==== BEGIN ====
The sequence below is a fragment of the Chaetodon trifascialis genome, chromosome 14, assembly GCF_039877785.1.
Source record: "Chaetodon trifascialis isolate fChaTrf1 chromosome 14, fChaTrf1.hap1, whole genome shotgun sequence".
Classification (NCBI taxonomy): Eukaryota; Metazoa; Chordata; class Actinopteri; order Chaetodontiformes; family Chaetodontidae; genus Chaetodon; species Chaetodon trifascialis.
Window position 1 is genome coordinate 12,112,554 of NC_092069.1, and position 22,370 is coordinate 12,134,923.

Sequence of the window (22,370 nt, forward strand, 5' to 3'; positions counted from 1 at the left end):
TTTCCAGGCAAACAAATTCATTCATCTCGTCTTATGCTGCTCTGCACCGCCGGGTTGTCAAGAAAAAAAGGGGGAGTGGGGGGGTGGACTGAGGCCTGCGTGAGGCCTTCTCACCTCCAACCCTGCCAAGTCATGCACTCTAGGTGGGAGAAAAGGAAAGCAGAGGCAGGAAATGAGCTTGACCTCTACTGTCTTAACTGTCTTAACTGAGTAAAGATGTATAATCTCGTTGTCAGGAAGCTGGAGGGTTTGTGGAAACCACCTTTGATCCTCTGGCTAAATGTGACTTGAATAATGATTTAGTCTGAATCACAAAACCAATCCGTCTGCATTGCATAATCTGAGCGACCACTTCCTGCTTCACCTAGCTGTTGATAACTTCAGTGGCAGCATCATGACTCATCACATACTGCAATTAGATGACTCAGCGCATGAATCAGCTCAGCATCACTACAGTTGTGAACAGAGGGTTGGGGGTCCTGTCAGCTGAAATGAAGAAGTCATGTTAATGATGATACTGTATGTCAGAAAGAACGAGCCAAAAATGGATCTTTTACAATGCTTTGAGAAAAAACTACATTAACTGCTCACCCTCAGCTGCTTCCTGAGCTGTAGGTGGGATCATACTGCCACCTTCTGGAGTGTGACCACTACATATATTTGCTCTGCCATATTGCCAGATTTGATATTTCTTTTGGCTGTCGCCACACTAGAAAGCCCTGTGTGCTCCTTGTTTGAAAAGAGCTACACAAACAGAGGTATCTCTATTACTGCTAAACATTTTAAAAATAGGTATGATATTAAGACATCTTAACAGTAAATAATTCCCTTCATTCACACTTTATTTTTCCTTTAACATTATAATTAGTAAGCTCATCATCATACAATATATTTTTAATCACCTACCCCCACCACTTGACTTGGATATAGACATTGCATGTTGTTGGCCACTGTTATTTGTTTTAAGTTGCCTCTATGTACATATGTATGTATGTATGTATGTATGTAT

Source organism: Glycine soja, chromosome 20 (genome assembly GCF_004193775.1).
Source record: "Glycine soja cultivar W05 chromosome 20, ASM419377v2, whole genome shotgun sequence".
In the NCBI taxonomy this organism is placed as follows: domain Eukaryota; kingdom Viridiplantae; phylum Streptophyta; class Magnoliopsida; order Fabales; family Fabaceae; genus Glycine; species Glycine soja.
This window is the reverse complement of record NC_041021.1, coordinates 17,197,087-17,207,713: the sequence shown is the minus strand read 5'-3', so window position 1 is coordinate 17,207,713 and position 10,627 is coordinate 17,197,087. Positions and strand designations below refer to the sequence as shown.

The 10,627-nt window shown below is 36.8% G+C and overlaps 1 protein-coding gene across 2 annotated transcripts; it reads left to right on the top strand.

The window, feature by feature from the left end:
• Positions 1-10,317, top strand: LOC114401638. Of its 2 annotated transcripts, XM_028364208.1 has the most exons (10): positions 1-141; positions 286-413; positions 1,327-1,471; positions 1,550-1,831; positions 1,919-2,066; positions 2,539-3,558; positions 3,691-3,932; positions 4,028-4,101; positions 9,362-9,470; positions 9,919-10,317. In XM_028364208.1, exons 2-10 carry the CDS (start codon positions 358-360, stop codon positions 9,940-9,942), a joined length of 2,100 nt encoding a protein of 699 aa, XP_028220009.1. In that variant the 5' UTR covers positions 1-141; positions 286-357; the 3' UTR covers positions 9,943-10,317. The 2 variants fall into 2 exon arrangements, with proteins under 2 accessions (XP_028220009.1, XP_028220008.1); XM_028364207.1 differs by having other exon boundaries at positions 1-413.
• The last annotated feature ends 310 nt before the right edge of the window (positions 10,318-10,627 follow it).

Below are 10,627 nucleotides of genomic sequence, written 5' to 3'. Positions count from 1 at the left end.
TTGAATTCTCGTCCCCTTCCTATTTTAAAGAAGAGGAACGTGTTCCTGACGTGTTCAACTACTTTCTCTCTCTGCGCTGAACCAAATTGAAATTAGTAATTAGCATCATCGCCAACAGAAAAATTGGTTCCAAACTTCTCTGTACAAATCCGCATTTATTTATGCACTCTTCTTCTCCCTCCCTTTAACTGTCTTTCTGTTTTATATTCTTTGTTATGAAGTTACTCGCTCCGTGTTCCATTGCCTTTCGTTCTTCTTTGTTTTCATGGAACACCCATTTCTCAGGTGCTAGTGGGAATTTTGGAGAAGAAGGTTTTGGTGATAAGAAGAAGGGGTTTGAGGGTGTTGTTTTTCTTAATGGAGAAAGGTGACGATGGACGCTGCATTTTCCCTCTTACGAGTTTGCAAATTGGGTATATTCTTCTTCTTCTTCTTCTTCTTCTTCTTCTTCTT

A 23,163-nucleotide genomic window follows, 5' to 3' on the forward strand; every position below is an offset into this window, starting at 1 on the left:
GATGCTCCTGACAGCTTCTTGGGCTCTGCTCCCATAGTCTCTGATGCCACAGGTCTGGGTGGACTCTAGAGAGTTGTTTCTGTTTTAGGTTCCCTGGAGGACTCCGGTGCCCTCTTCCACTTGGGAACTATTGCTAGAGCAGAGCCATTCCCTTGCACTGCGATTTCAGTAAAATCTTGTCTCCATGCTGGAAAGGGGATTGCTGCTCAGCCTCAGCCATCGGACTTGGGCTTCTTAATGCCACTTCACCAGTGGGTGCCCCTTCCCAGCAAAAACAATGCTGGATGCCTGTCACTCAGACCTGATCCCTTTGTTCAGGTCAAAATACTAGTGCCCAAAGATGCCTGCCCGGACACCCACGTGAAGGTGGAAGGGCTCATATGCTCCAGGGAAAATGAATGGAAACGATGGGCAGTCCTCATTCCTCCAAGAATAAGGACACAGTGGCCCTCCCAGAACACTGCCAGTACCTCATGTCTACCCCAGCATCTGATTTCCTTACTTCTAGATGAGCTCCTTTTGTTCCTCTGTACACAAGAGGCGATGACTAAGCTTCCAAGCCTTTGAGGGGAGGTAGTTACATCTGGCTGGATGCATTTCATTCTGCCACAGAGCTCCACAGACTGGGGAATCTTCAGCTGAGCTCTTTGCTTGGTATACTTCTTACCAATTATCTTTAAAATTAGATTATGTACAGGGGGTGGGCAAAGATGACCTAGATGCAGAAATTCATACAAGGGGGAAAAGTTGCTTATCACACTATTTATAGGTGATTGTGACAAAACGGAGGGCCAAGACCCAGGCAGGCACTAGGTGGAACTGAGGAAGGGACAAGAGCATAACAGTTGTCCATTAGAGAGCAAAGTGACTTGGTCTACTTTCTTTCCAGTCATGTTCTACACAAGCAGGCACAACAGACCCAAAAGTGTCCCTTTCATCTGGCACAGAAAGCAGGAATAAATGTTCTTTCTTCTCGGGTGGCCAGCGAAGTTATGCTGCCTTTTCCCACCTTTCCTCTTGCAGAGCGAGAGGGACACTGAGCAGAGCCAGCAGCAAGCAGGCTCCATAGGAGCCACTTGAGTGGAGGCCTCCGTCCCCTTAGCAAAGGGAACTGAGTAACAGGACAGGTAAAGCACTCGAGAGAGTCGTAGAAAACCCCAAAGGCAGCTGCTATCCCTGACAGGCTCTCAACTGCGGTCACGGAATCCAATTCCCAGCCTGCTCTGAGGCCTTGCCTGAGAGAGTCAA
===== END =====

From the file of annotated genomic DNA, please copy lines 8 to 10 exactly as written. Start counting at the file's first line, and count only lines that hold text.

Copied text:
Source record: "Glycine soja cultivar W05 chromosome 20, ASM419377v2, whole genome shotgun sequence".
In the NCBI taxonomy this organism is placed as follows: domain Eukaryota; kingdom Viridiplantae; phylum Streptophyta; class Magnoliopsida; order Fabales; family Fabaceae; genus Glycine; species Glycine soja.
This window is the reverse complement of record NC_041021.1, coordinates 17,197,087-17,207,713: the sequence shown is the minus strand read 5'-3', so window position 1 is coordinate 17,207,713 and position 10,627 is coordinate 17,197,087. Positions and strand designations below refer to the sequence as shown.